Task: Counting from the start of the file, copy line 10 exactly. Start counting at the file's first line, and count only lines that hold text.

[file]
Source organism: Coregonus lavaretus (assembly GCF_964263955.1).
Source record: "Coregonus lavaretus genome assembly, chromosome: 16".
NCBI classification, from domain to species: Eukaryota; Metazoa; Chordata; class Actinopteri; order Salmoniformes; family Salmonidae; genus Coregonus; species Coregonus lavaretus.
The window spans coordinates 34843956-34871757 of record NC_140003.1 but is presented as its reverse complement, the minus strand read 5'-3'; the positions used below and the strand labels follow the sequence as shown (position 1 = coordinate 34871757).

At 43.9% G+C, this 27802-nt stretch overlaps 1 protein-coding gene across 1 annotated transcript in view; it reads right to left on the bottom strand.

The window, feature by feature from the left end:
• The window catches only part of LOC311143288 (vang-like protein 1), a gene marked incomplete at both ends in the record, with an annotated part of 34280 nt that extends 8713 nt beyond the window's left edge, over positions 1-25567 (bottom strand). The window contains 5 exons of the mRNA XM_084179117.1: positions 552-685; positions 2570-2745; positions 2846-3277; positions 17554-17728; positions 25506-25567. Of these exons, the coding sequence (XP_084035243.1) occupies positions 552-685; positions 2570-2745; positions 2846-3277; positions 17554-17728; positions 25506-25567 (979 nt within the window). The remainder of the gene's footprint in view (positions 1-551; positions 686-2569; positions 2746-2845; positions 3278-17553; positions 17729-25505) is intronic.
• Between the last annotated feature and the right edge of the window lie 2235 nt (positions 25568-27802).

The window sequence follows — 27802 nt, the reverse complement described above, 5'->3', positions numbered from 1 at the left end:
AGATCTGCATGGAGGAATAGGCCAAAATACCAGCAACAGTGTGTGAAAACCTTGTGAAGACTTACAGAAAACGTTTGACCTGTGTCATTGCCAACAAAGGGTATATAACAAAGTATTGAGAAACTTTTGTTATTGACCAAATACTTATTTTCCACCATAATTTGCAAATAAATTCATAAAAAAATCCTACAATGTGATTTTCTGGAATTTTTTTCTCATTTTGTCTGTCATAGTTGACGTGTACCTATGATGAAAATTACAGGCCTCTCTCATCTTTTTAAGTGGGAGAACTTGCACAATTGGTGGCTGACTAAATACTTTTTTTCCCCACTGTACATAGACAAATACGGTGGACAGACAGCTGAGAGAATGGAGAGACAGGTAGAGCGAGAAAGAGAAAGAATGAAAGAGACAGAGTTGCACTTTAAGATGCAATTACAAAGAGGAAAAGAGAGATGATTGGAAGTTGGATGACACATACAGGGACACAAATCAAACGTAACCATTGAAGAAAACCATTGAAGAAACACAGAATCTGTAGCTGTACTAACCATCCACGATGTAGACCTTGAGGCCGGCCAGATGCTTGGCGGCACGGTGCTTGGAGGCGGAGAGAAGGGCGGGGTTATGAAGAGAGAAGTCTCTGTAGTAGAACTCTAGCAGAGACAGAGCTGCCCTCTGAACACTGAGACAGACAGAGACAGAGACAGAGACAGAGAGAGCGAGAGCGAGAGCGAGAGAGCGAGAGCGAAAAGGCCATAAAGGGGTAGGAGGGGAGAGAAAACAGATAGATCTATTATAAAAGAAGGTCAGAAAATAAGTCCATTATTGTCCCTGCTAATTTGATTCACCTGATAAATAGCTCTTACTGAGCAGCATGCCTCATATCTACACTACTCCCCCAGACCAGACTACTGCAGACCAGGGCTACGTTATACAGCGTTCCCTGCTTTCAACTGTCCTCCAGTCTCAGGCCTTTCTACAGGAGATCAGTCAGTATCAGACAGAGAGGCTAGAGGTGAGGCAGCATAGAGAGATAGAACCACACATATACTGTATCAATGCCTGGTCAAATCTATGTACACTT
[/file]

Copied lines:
AGATCTGCATGGAGGAATAGGCCAAAATACCAGCAACAGTGTGTGAAAACCTTGTGAAGACTTACAGAAAACGTTTGACCTGTGTCATTGCCAACAAAGGGTATATAACAAAGTATTGAGAAACTTTTGTTATTGACCAAATACTTATTTTCCACCATAATTTGCAAATAAATTCATAAAAAAATCCTACAATGTGATTTTCTGGAATTTTTTTCTCATTTTGTCTGTCATAGTTGACGTGTACCTATGATGAAAATTACAGGCCTCTCTCATCTTTTTAAGTGGGAGAACTTGCACAATTGGTGGCTGACTAAATACTTTTTTTCCCCACTGTACATAGACAAATACGGTGGACAGACAGCTGAGAGAATGGAGAGACAGGTAGAGCGAGAAAGAGAAAGAATGAAAGAGACAGAGTTGCACTTTAAGATGCAATTACAAAGAGGAAAAGAGAGATGATTGGAAGTTGGATGACACATACAGGGACACAAATCAAACGTAACCATTGAAGAAAACCATTGAAGAAACACAGAATCTGTAGCTGTACTAACCATCCACGATGTAGACCTTGAGGCCGGCCAGATGCTTGGCGGCACGGTGCTTGGAGGCGGAGAGAAGGGCGGGGTTATGAAGAGAGAAGTCTCTGTAGTAGAACTCTAGCAGAGACAGAGCTGCCCTCTGAACACTGAGACAGACAGAGACAGAGACAGAGACAGAGAGAGCGAGAGCGAGAGCGAGAGAGCGAGAGCGAAAAGGCCATAAAGGGGTAGGAGGGGAGAGAAAACAGATAGATCTATTATAAAAGAAGGTCAGAAAATAAGTCCATTATTGTCCCTGCTAATTTGATTCACCTGATAAATAGCTCTTACTGAGCAGCATGCCTCATATCTACACTACTCCCCCAGACCAGACTACTGCAGACCAGGGCTACGTTATACAGCGTTCCCTGCTTTCAACTGTCCTCCAGTCTCAGGCCTTTCTACAGGAGATCAGTCAGTATCAGACAGAGAGGCTAGAGGTGAGGCAGCATAGAGAGATAGAACCACACATATACTGTATCAATGCCTGGTCAAATCTATGTACACTT